Michael A Kahn, Consultant. Email: firstname.lastname@example.org. Phone: 941-739-3990. Skype: GOLFMAK
ACQUISITION ADVICE: WHAT IS A GOLF COURSE
often interviewed by property appraisers asking me what I think a
golf course is worth. To me, it has a lot to do with what entitlements
are included with the property, and/or what the golf course earns.
For instance, if a golf course is on land designated as open space,
meaning you can't use it for development, I only see value based on
what the business earns. My factors are performance over the recent
three years. If development entitlements have not been given (or taken)
away the risk factor has a exit on future land value, which means
you might pay a premium if all entitlements are still in place."
place a value on a golf course with no development possibility,
the trailing 36-months income and expenses (as do lenders). I also
look at performances from several years back to see what business
was like during golf's good times. I'll do my physical review of the
property, clubhouse, etc., to establish its condition and recent level
of care. I'll review local competition. From these factors I try to
determine whether the golf course has a future.
I can't see a reasonable financial future for a golf course I can't
place any value on it. I mean, if the business cannot make a profit,
and you can never develop the land, what good is it? However, If I
see room for improvement via management I might place some risk value
on the course. Here are my determining factors:
operating income for the past three years.
I would be comfortable paying seven to ten times earnings. Seven if
the property has deferred issues, ten if the property is in very good
condition. In fact, I would pay a very high multiple if it was a new
course with the latest irrigation and drainage, new clubhouse, etc.,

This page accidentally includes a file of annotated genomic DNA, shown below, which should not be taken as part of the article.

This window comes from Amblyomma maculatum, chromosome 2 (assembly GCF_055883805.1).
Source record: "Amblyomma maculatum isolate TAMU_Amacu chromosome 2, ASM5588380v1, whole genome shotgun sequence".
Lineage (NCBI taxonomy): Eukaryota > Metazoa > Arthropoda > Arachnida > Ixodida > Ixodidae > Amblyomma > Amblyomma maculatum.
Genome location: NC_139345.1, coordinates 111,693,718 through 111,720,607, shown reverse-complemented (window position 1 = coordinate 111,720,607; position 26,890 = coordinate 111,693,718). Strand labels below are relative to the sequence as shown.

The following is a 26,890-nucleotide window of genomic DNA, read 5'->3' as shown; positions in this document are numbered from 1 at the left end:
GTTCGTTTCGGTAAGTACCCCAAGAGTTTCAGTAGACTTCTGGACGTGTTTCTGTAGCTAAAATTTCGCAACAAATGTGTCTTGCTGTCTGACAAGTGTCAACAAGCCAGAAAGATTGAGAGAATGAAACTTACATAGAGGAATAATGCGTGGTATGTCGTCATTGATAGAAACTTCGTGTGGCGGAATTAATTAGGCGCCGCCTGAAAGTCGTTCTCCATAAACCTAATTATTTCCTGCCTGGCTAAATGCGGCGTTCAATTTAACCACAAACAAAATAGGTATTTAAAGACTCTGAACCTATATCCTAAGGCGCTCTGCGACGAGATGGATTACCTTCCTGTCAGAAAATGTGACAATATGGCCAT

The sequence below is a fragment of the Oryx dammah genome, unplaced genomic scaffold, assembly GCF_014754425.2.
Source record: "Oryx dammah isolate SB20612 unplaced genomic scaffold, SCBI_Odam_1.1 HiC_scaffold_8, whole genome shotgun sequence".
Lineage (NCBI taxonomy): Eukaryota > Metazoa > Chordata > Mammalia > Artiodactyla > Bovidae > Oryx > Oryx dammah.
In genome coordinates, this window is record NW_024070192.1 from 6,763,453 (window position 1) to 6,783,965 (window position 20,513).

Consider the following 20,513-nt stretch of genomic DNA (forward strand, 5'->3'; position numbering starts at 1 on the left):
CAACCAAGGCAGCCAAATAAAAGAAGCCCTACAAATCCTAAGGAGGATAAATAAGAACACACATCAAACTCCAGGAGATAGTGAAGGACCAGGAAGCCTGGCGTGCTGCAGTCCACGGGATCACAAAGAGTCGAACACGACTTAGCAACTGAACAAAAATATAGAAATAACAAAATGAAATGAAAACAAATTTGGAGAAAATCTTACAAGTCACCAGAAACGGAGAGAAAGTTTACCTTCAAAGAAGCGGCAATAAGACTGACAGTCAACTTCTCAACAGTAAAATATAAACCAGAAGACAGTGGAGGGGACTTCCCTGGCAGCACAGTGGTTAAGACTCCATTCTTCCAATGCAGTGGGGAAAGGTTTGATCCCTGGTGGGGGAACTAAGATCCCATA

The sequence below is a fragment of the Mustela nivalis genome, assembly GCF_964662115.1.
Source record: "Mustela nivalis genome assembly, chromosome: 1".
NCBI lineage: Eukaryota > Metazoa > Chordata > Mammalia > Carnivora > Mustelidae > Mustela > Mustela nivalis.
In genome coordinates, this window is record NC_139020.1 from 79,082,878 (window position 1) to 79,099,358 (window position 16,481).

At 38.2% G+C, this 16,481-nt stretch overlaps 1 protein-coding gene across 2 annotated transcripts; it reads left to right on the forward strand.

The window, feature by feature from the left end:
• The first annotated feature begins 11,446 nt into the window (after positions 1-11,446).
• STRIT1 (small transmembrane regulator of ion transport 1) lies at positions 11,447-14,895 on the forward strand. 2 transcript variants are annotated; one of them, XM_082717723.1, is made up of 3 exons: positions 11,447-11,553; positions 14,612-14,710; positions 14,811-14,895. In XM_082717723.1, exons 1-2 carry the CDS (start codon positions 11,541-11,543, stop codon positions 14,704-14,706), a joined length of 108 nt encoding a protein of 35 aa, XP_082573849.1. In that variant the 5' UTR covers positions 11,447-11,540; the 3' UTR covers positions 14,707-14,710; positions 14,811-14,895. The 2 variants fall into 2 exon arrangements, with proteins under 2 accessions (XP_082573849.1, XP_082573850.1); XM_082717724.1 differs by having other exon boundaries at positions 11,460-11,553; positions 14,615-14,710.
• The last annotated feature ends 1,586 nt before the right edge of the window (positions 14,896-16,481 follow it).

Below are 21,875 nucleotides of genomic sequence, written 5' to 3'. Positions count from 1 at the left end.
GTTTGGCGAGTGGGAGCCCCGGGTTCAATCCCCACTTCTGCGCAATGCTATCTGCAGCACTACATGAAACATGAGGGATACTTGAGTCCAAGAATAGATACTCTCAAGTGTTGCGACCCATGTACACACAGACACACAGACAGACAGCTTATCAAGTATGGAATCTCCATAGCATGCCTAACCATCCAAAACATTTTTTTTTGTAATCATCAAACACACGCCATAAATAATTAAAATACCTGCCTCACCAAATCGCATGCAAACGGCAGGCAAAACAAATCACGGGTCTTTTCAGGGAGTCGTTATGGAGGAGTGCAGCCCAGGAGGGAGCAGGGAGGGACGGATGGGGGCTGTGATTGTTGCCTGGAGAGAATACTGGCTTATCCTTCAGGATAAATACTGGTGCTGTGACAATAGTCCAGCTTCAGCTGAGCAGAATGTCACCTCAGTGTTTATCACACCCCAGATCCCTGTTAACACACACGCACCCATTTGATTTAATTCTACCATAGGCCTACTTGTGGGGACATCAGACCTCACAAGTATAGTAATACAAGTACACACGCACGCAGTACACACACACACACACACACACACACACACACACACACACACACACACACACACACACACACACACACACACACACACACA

but it must be located in a neighborhood with a future.
development is possible and entitlements are in place,
it may well be worth sustaining a poorly performing golf course while
waiting for land values to appreciate. In fact, many golf courses
are being paved over for development, which is why I predict a net
decline in the number of golf courses in the USA over the next five
years. If there is future value in the land, I can see paying a price
reflecting land values, not value as a business."
THEN WHAT DO YOU PAY FOR A GOLF COURSE TODAY?:
In 2006, an up-and-running golf course can be acquired for a fraction
of replacement cost. It all depends on the course as an asset, its
performance, and its market. As things have changed for the better
since 2004,I believe I'm seeing opportunities.
believe the golf business is recovering from the economic problems
experienced in the years 2000 through 2004. In 2006 it's good news
for existing golf courses, as the addition of new facilities is down
to a trickle (net added 18-hole courses in 2006 less than 100 according
to the NGF). In fact, I predict a net loss of golf courses between
now and 2010.
the golf course buyer, I believe the best golf course deals out there
are marginal or non-performing facilities available for less than
replacement cost. If you're looking at one of these courses, the issues
will be deferred maintenance, added competition, and worn out management.
That's where I can help.
I'm working on behalf of first-time golf course buyers I try to outline
issues that need to be addressed before a decision is made to buy
or pass on the property. The component I can't help determine is the
effort the next owner will put out to make make the golf course a
opportunity today is that you'll be buying golf courses for a fraction
of their original replacement or appraised value. Sure, you'll pay
some back to bring the property back to competitive standards, but
recently we've been selling golf courses you couldn't replace for
$9 million for a little over $3 million. If it costs another $ million
to put the place in condition, it will become competitive and should
deserve its share of business.- yet still you got it for less than
hear about investors buying fixer-upper houses and making good money.
The same can be true buying non-performing golf courses.
understand there's emotion involved in the desire to become a golf
course owner. That's why I try to address important issues so the
buyer understands the nature of the golf course and its marketplace.
Success will be knowing the product, who will buy it, and what needs
to be done to earn the business - no different than any customer-driven
The information above is based on the opinion of Michael A. Kahn,
who takes absolutely no responsibility for your results.